Cold water splashed all over us. While I was trying to separate the dogs, Mrs. WhiteCoat had gone to the kitchen sink and filled a pot full of cold water. We were all cold and wet, but still no response.
“I don’t know what to do! What should I do?!?” She pleaded.
“Get something to pry her jaws apart!”
By this time both girls were screaming and both dogs were growling loudly.
I always carry a knife with me, but only had a pair of scrub pants and a T-shirt on when I was in bed, so the knife was still upstairs. Should we get a knife from the kitchen? Would I really want my girls to see me slit our own dog’s throat?
I kept a firm hold on the twisted collar to keep the boxer from turning on me. I yanked on the collar again, pulling the dogs away from the wall. Then I changed positions, trying to put my knee on the boxer’s windpipe.
Suddenly, a coat rack came crashing down on the boxer’s head. I positioned the rack over the dog’s neck, then knelt on one end and leaned my body over the other end. That got her to release. The Vizsla ran into the kitchen yelping loudly. I jumped up and grabbed the coat rack, ready to do battle with the boxer. She rolled over, sat up on the carpet and hung her head, looking up at me with the same sorrowful eyes that first drew us to her in the shelter. It seemed like she telepathically transmitted the words “forgive me” to the center of my brain.
We got the kids out of the room and called Animal Control. The control officer arrived at our house fairly quickly and caged the boxer.
“We aren’t going to be able to allow her to stay here,” he said.
“I know,” I said slowly, “we wouldn’t feel safe with her here, anyway.”
With my hands still shaking and my thumbs still hurting from the incident, I signed the piece of paper stating “Owner Surrender.”
“There’s a $125 fee for the euthanization. I can get that from you later.”
“No, I’d rather write you a check now.”
He handed me another form to sign, and with a few more strokes of my pen, I gave a complete stranger permission to kill one of our family members.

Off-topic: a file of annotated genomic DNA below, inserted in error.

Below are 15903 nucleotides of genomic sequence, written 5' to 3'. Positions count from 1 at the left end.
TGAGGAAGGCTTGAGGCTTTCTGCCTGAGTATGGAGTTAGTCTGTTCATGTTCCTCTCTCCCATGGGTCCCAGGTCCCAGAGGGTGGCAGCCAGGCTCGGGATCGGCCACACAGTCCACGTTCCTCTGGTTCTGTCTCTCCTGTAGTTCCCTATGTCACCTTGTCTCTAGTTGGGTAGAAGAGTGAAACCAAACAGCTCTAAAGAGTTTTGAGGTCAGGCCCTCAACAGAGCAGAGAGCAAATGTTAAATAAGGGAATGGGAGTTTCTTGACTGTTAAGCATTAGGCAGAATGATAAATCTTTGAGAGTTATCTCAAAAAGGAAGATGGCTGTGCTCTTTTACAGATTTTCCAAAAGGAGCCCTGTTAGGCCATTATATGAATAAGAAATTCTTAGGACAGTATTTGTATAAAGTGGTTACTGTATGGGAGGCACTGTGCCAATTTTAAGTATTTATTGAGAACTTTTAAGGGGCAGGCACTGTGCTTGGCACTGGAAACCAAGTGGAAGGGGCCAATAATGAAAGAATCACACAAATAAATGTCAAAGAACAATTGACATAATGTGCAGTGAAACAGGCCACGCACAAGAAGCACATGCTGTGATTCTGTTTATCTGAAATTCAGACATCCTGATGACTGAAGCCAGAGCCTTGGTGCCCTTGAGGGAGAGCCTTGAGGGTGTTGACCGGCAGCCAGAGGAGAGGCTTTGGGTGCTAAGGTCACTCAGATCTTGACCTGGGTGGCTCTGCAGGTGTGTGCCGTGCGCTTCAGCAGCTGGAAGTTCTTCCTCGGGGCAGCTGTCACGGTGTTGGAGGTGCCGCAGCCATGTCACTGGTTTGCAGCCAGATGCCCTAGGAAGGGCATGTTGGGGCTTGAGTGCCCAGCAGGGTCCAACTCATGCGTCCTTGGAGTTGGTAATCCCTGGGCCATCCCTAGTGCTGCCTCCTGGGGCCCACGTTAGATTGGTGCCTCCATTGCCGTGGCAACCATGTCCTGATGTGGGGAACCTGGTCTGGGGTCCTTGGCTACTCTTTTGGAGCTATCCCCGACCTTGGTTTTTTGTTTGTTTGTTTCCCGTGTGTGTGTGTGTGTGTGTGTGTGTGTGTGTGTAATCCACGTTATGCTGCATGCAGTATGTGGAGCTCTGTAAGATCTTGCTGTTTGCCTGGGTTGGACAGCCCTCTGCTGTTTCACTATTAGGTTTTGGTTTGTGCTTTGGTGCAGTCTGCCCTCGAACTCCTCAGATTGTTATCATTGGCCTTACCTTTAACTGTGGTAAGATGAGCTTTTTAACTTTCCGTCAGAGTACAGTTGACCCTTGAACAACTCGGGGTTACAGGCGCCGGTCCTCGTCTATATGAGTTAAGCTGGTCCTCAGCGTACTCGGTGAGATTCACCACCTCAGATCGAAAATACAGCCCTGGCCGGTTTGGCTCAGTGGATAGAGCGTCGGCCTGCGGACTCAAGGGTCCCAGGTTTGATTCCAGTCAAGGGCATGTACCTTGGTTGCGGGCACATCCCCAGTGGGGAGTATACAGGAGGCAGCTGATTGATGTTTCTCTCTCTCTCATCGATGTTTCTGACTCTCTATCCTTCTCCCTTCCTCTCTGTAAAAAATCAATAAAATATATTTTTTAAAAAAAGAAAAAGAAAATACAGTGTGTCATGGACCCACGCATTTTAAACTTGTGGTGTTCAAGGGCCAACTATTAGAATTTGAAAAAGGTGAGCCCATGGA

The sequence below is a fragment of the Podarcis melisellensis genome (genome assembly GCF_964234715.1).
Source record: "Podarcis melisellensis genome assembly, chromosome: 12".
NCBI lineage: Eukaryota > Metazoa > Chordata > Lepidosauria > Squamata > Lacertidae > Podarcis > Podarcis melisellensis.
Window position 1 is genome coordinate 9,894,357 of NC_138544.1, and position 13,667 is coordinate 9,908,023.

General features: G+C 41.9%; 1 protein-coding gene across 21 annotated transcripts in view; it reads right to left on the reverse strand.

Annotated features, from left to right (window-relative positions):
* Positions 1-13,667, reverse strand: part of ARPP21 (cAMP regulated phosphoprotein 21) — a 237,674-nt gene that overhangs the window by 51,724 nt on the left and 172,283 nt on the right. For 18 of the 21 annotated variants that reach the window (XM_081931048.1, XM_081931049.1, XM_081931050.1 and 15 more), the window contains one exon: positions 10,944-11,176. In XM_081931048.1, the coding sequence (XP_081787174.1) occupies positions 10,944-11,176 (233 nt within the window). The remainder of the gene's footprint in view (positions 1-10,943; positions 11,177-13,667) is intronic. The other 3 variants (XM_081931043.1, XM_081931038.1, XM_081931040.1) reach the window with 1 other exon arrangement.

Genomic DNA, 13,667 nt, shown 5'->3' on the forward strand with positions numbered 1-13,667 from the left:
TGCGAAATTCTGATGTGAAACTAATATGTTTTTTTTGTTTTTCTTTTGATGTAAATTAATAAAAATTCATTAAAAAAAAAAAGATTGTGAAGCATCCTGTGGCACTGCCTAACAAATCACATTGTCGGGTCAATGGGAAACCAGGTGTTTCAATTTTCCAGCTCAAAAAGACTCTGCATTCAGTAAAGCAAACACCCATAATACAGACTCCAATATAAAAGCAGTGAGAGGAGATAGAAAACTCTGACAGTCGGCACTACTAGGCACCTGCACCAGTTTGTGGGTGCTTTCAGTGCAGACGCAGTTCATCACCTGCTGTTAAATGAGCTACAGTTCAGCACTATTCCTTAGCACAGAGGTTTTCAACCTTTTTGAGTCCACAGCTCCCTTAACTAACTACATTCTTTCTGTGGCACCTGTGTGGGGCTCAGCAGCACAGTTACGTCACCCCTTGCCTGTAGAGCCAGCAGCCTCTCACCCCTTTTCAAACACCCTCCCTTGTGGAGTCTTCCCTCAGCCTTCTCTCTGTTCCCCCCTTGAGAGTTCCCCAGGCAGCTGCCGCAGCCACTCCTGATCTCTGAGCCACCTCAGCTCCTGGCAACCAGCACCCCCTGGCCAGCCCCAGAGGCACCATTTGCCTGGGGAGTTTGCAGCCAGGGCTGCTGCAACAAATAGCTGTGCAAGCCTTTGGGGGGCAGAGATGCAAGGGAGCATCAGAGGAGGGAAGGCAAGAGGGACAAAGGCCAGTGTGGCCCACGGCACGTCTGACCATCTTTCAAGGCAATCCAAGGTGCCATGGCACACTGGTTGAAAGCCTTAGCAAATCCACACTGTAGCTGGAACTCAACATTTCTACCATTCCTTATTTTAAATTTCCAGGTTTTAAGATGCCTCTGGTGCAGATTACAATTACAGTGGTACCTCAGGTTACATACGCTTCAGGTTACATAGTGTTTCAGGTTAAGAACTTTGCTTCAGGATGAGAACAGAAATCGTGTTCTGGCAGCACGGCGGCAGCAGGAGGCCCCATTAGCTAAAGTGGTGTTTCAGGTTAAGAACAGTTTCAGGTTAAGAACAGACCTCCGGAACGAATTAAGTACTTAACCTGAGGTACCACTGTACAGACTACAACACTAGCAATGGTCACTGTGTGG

As I drove my car to work later that day, tears welled up in my eyes when I saw remnants of her doggie boogers on the passenger window and thought about her tail wagging as she poked her head out the window while we were driving down the street just the day before.
Much like an alcoholic who goes back to the bottle, our little Pearlie had demons in her past that she just couldn’t shake. Her life started out hard and ended tragically, but for the last few months of her short life, we were at least able to show her what it was like to live in a house filled with love where she didn’t need to worry about being attacked and she didn’t need to worry about where her next meal would come from.
The memories of this day will never fade from my mind. While I’m happy at the joy that Pearlie brought to our lives, I’m still bitter about what happened. I’m bitter at the people who put this poor dog in the position that she was in. I’m bitter about dog fighting. I’m bitter about people who train dogs for fighting. I’m bitter about people who have anything to do with dog fighting. I’m bitter about watching each of my kids break down sobbing when they walked in the house after school and I had to tell them that our dog was put to sleep.
I just wish that these Michael Vick-types could be forced to watch the aftermath of what happens in the lives of the dogs that they create, abuse, and then discard like some crumpled up McDonalds bag.
Rest in peace, Pearlie. We all still miss your slobbery kisses.
Thanks for the good wishes.
Several people have asked and e-mailed about how our other dog fared.
He required a couple of hours of surgery, but is hopefully going to be OK. His eye will be permanently scarred. We hope that it won’t affect his vision. Even he misses Pearlie. He walks around the house whining sometimes and often goes and sits in the corner where Pearlie once sat to look out the window.